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Contests Shaping Up To Save The Whales And Fishes …

  • July 15th, 2011
  • Posted by EUEditor

whaling-greenpeace.jpgAs the European Union steels itself to bring in much tougher laws to protect its stocks of fish, squabbling broke out at the International Whaling Commission over the idea of a protective sanctuary.


whales-greenpeace.jpgDelegates from the 89 member states of the whaling body, meeting this week at Jersey, have been hearing reports of some continued revival of numbers of key species; and they reiterated a condemnation of dangerous practices compromising safety at sea, (a criticism of the Sea Shepherd actions against Japanese whalers, of recent years).

The trouble came up on Thursday with the presentation of a plan, knocked back in previous years, for creating a South Atlantic sanctuary – in effect a whaling ban South of the Equator.

Representatives from Japan, the leading whale-catching advocate despite its suspension this year of operations in the South Pacific, walked out of the session.

With them went some other “pro-whaling” delegations, from Iceland, and parts of Africa and the Caribbean.

No consensus exists on whether to ban the hunting of whales, with the IWC actually now investigating evidence of  the bribing and funding of delegations to get them into the “pro” whaling corner.

Membership of the body can have a strange rationale; some countries have a history of whaling, or territorial responsibility for whale habitats; others appear far away from the main action, as in the case of the landlocked European domains of Luxembourg and San Marino. The members include Australia and New Zealand, 25 European Union states, the United States, China, India, Japan and Russia, and countries in West Africa, the Middle East, and Latin America and the Caribbean.

See also, EUAustralia online: “Australia, Japan off to court over whaling”, 29.5.10; “Faroes whale kill”, 8.4.10; “Australia and Netherlands in deep”, 8.4.10; “Japan sets out on yet another whaling hunt”, 22.11.07.


fishing-trawlker-1-resized.jpgUrgent moves have been signaled in Brussels where the European Commissioner for maritime Affairs and Fisheries, Maria Damanaki, declared (13.7.11): “Action is needed now to get all our fish stocks back into a healthy state to preserve them for present and future generations…

“This means that we have to manage each stock wisely, harvesting what we can but keeping the stock healthy and productive for the future”, she said.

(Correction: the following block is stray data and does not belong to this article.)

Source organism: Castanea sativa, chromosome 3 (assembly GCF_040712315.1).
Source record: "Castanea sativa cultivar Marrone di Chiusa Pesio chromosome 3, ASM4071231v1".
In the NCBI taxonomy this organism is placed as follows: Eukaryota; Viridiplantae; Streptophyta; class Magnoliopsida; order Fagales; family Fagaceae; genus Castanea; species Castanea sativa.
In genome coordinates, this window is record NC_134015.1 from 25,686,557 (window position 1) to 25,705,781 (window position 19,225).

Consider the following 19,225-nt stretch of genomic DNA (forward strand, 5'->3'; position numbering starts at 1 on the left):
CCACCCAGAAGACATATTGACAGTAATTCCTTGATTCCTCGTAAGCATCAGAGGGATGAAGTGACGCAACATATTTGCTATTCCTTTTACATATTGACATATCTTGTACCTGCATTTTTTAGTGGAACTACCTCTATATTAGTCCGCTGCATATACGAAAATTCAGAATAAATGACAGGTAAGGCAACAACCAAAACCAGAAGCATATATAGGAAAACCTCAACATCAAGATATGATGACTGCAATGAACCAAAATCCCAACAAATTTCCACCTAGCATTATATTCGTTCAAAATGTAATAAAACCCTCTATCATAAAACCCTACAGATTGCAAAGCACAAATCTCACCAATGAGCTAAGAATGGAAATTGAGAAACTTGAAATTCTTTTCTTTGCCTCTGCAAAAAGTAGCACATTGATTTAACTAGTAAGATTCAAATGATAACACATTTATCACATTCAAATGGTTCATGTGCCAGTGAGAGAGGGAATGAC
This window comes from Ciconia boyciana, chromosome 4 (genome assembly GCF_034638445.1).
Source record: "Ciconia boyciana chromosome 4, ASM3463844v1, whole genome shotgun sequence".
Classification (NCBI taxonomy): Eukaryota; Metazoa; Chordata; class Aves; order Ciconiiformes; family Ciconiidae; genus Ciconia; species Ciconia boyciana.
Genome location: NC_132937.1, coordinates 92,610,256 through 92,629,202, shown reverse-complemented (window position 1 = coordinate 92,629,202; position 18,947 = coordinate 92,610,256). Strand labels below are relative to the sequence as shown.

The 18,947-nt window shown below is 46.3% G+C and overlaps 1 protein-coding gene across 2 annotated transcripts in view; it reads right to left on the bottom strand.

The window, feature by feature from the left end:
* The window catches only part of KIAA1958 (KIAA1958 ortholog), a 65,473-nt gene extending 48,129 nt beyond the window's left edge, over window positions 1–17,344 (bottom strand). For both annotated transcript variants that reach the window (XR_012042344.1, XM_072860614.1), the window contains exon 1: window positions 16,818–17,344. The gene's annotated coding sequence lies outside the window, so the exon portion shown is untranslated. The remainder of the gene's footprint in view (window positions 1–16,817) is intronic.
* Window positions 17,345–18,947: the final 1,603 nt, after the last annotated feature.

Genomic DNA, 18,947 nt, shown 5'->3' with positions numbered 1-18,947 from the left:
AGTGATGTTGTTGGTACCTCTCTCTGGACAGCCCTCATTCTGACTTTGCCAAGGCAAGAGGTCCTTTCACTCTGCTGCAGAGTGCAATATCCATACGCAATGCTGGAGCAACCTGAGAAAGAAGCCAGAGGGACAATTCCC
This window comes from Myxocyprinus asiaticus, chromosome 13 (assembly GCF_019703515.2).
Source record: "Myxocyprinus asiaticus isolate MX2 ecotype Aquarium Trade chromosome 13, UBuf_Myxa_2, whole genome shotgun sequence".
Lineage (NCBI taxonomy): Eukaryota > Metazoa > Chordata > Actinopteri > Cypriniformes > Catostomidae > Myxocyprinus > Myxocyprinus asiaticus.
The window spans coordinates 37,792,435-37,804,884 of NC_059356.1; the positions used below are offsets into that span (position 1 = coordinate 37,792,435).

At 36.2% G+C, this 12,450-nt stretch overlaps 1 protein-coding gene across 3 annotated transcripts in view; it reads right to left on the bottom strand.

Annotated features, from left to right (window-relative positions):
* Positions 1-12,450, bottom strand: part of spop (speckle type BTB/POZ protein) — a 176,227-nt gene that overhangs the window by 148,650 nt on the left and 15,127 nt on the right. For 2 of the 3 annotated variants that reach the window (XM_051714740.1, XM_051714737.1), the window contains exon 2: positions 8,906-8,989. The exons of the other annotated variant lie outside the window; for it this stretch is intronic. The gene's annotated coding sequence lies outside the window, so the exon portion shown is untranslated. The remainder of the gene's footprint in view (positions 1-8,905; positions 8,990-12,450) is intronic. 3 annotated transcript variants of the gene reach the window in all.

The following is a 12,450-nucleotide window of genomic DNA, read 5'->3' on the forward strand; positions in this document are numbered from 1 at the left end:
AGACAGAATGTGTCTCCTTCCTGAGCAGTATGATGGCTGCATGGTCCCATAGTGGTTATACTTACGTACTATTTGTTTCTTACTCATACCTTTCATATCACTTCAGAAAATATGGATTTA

“Three-quarters of the EU’s stocks are over-fished and one- third of them are in a worrying state.”


Ms Damanaki has put forward a plan for extensive tightening of controls on the catch, especially by scrapping the practice of discarding fish that are caught but do not come within set quotas.

In some areas as much as 60% of the catch is being thrown back, and those quantities might be absorbed under a change that would permit a trade in quotas.

The new order would also see further extension of aquaculture.

The Commissioner said the goal was higher catches, a sound environment and a secure seafood supply.

Overall it was a “maximum sustainable yield” policy that would keep down catches enough to maintain levels of stock – if successful permitting a 17% increase in catches, to match 70% increase in fish numbers.

To become law it must be passed by both the European Council and the Parliament, targeted to be voted on this year, with implementation to start in 2014.

See also, EUAustralia Online: “EU to protect sharks”13.2.09; “Relief package for EU economy”, 20.6.08; “Pressure on tuna pirates …”, 19.10.07; “Old continent; new plan for the seas”, 11.10.07; “dave the world on many fronts”, 5.6.07.

Claudia Carpenter and Tony C. Dreibus, “EU Plans Fishing Quotas Trade as Stockpiles Unsustainable”, Bloomberg, NY, 14.7.11., (14.7.11).

EC, Brussels, “European Commission: a fisheries policy for the future”, IP/11/873, 13/07/2011

Herald Sun, (AAP), Melbourne, “Whaling commission targets cash for votes”, 14.7.11., (14.7.11).

International Whaling Commission, Cambridge UK, “Meetings”, 14.7.11., (14.7.11).

Pictures Greenpeace